[unisog] Good spam forgery getting me.

PaulFM paulfm at me.umn.edu
Thu Dec 16 18:35:08 GMT 2004

Look at all the work you went through because you thought B was the problem.
I am surpised viruses didn't do this before.  It is very easy to get the info
through a dns lookup:
	$ host -tmx shadows.uottawa.ca
	shadows.uottawa.ca mail is handled by 15 newmud.comm.uottawa.ca.

I think spammers/virus-writers are doing everything they can to make their 
mail look legit. Even if it doesn't get them by filters now - it cuts down on 
items that a filter could use to decide something is spam.

When you are checking the origin of spam/virii, it is best to go backwards on 
the received headers (top to bottom) and always assume the first machine not 
controlled by you is the source of the spam and all other received headers 
are forged (don't waste your time with the information in the un-trusted 

Pete Hickey wrote:

> Some spammer is forging spam so that it looks like it comes from
> me.  Not much new there.  Using my address in the "From:" isn't
> much work.
> But he is going much farther than that.  He is doing an excellent
> job in forging the headers.  (I am getting a number returned, with
> full headers).  In looking at the headers, I see that it went from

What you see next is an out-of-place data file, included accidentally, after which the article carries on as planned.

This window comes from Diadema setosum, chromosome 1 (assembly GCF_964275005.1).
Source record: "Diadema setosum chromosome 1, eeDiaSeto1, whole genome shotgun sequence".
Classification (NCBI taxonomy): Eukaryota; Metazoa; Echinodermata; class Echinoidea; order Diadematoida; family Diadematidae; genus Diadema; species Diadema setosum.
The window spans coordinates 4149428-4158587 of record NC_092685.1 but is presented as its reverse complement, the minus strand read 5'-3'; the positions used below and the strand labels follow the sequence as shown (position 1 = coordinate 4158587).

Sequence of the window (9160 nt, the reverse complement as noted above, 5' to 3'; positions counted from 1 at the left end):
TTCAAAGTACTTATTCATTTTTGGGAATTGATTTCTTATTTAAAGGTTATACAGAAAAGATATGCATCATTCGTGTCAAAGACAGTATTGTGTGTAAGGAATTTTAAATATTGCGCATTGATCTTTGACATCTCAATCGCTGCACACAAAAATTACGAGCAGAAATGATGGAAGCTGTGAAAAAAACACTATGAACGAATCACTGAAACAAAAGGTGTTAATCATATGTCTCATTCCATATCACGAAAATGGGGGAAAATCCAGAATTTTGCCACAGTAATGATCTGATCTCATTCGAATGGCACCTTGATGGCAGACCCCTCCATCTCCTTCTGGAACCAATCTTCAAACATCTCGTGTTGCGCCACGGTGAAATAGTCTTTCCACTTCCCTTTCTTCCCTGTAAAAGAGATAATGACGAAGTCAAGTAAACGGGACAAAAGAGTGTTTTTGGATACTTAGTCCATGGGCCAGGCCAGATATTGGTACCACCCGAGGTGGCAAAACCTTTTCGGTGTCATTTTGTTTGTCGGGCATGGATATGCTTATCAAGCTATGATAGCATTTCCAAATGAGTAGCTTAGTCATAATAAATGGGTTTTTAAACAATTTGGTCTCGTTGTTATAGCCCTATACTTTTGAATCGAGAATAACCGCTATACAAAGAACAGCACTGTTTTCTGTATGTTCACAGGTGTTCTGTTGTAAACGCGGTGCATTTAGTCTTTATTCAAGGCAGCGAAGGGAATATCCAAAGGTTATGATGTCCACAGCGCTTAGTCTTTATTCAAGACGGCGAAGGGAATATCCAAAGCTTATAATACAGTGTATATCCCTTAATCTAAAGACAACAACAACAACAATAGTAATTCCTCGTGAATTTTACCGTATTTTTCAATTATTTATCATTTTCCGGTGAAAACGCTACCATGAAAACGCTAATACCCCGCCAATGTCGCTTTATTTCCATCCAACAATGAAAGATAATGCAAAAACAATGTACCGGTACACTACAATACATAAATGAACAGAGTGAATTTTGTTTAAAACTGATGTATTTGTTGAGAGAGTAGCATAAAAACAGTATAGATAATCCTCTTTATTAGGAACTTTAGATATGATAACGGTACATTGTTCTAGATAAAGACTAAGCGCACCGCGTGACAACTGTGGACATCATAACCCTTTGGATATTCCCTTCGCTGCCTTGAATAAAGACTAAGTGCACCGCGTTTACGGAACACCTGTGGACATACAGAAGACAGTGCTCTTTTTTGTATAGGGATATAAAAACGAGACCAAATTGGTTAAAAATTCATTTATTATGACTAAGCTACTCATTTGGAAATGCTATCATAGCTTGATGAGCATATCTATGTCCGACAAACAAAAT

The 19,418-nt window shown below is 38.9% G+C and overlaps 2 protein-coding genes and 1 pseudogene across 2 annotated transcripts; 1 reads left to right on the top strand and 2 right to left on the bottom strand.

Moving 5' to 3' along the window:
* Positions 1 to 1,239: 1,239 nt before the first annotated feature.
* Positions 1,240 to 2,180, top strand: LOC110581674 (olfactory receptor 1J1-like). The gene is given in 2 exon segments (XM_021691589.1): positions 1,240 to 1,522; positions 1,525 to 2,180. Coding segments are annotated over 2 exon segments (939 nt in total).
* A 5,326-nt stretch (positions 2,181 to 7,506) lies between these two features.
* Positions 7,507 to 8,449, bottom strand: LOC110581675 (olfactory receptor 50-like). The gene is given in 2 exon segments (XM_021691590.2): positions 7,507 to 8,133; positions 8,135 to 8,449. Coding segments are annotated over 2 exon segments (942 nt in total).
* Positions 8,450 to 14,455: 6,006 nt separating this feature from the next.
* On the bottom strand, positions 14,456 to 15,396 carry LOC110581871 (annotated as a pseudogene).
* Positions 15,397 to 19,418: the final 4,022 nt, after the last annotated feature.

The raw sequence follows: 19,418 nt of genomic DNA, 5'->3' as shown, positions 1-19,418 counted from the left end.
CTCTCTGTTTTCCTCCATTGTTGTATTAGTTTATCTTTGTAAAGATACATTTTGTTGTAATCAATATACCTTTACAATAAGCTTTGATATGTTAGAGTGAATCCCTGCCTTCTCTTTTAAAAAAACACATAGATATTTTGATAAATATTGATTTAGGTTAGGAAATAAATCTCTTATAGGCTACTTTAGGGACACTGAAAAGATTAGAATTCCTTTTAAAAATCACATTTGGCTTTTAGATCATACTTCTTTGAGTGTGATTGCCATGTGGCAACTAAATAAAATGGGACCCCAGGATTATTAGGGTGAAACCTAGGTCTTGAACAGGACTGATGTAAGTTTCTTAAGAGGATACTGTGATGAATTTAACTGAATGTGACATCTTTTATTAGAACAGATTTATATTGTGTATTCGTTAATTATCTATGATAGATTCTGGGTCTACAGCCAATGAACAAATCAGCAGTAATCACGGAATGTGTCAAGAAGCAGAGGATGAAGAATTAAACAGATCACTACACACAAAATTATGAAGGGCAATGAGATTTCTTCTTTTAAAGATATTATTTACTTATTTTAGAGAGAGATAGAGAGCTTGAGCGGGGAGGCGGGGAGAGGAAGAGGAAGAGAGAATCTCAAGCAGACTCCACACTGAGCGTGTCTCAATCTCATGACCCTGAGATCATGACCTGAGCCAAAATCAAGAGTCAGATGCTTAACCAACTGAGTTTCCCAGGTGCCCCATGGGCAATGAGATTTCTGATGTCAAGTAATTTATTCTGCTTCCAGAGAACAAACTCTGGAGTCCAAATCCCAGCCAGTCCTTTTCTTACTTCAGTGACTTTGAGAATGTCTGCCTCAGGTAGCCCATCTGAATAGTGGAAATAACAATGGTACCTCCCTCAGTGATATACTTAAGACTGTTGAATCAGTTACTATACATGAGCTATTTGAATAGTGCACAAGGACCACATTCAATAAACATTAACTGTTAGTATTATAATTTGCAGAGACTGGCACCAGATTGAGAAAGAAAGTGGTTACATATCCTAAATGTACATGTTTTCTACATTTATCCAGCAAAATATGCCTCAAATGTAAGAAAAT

> machines:
>        A-> B-> C-> D.  
> B is my mxer.  Now, it is NOT the same machine as my address in
> the "from:", but it is the mxer for that machine.  A bit of work
> went on here to associate the from: with a machine that makes sense.
> Next, with forged headers, there is normally a discontinuity, and
> it is easy to see where it originated.  There is NO discontinuity here.
> When I received the first undeliverable one, I looked at the headers
> and immediately thought that there was a way that my mxer was an open
> relay.  We simultaneously tested it, and looked through the logs.
> Tests showed it was not an open relay, and furthermore, there was
> nothing in the logs of any communications from A, or to C.
> Still not convinced, we looked at our argus logs, and saw no traffic
> with A or C.  Not only that, but this particular mxer, only handles
> incoming traffic and there was not a single outgoing connection.
> The only conclusion I can come up with is that the spam is coming
> from C, and they are working backward to forge headers.  Time stamps
> are well done too.  One clue, is that the machine C frequently appears
> to be a DSL or cable connection.
> So I'm wondering, "why?"  and "why me?"
> Is it to ensure continuity in headers to help it to bypass spam
> filters?  Then why do they have the From: with a name that goes with
> the mxer?

The views and opinions expressed above are strictly
those of the author(s).  The content of this message has
not been reviewed nor approved by any entity whatsoever.
Paul F. Markfort   Info/Web: http://www.menet.umn.edu/~paulfm

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